Here is a link to some reading on EMP, the author gives an opinion on flashlights.

This thread seems mostly optimistic on led survival.

He sent me an email on this.
LED flashlights in plastic cases are very susceptible to EMP, and would
almost certainly be damaged.

Some of the small LED flashlights with heavy metal cases, particularly the
ones using the single 18650 3.7-volt lithium ion battery, are fairly likely
to survive, mainly because of their small size.

Flashlights are so important whenever the electricity is out that it is
important to store at least one LED flashlight (preferably more) under

EMP survivability is ALWAYS dependent upon the strength of the EMP.

Jerry Emanuelson

Hmm EMP always make me think things like ” when you live close to a place a huge EMP is generated the EMP is probably least of the worries” and “live far away who would EMP no dense strategic areas.”

And is something turned off not less prone to have issues?

(Yeah you see terrible prepper, yet having plants to live from, river, non strategic area, and planned own electricity production on site so kind of living in the bug out :wink: )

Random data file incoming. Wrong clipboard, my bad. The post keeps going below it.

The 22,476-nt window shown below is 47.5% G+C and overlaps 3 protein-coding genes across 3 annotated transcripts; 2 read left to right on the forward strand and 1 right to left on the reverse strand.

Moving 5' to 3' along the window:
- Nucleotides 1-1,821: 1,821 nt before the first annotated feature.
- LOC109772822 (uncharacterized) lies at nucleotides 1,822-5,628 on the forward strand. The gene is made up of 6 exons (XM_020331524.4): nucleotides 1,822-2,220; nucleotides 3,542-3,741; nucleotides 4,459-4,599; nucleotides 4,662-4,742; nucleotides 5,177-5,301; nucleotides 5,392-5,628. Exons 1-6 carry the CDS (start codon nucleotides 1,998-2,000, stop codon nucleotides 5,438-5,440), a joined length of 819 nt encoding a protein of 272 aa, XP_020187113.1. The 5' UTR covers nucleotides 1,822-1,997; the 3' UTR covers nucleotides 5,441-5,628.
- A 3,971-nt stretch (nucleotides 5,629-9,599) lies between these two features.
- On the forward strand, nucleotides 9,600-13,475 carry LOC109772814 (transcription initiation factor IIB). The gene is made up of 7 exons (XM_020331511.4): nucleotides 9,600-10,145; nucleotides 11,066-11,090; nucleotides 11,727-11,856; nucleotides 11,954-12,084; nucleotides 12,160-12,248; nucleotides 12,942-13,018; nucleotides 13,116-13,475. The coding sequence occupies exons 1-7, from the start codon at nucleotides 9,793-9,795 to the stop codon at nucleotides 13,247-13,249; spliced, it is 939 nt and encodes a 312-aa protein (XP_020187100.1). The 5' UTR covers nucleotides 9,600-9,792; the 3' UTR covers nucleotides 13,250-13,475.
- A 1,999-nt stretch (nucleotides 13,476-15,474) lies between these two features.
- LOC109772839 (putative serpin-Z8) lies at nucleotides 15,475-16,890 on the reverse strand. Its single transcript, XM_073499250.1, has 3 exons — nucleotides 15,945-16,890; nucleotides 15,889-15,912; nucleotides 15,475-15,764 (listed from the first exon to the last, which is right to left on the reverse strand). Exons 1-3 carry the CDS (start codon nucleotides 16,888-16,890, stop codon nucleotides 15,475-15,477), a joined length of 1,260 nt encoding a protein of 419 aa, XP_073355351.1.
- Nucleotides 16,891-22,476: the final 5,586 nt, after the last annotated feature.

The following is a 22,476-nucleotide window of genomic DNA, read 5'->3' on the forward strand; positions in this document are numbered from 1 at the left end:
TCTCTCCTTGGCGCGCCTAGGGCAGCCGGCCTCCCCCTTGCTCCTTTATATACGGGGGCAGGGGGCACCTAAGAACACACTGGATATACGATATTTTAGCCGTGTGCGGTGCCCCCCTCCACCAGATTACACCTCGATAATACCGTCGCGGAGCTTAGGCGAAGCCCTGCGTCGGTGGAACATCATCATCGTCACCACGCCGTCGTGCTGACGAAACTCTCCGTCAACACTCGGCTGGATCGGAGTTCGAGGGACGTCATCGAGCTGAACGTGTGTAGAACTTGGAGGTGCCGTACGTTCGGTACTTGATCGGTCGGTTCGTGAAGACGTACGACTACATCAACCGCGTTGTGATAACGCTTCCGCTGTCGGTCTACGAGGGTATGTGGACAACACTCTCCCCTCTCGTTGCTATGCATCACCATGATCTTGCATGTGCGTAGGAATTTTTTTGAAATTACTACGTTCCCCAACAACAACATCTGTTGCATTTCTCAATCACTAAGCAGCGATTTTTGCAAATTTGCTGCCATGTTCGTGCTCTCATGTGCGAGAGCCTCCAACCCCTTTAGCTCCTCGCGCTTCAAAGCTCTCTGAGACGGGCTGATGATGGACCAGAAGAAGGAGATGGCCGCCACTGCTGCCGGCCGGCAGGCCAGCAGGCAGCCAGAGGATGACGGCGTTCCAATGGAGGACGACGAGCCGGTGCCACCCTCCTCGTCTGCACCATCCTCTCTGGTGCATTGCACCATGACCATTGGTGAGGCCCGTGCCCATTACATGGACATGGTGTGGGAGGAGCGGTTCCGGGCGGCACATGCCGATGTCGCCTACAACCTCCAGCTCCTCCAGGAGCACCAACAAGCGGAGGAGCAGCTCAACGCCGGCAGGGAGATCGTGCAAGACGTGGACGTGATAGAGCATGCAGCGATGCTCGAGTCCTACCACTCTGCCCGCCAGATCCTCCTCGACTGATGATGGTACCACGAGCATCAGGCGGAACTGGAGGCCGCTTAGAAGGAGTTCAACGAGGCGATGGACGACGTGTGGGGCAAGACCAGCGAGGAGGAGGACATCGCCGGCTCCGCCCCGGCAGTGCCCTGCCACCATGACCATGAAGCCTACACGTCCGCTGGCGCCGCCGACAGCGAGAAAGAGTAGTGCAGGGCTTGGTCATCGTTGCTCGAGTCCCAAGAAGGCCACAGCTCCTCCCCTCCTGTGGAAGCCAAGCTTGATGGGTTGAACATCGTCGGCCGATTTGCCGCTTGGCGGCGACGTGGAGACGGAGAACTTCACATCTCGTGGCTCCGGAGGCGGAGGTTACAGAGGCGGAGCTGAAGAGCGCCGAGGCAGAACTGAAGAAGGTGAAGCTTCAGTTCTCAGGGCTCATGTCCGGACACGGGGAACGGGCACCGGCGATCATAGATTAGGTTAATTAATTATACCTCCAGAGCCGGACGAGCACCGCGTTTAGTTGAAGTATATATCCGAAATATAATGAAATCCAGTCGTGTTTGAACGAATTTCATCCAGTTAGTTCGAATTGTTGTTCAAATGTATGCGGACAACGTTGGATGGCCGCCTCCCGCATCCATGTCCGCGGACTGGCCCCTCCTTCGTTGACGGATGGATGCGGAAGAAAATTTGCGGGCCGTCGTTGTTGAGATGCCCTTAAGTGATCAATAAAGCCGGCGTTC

Very interesting, something like a C8 might do fine then. Also the direction the flashlight is facing may or may not matter, facing up, down or sideways since the glass would not be very EMP resistant. How about just an LED chip on or off a star on a shelf.

Some testing would be awesome, but who is gonna pay for that :STEVE:

Electronics for at least some military applications are specifically designed with EMP considerations. They are absolutely tested. They have testing facilities where they can test entire ships, planes, and vehicles. There’s a large body of experience and expertise, it’s just not a topic where the experts discuss in the open how to harden circuitry against EMPs.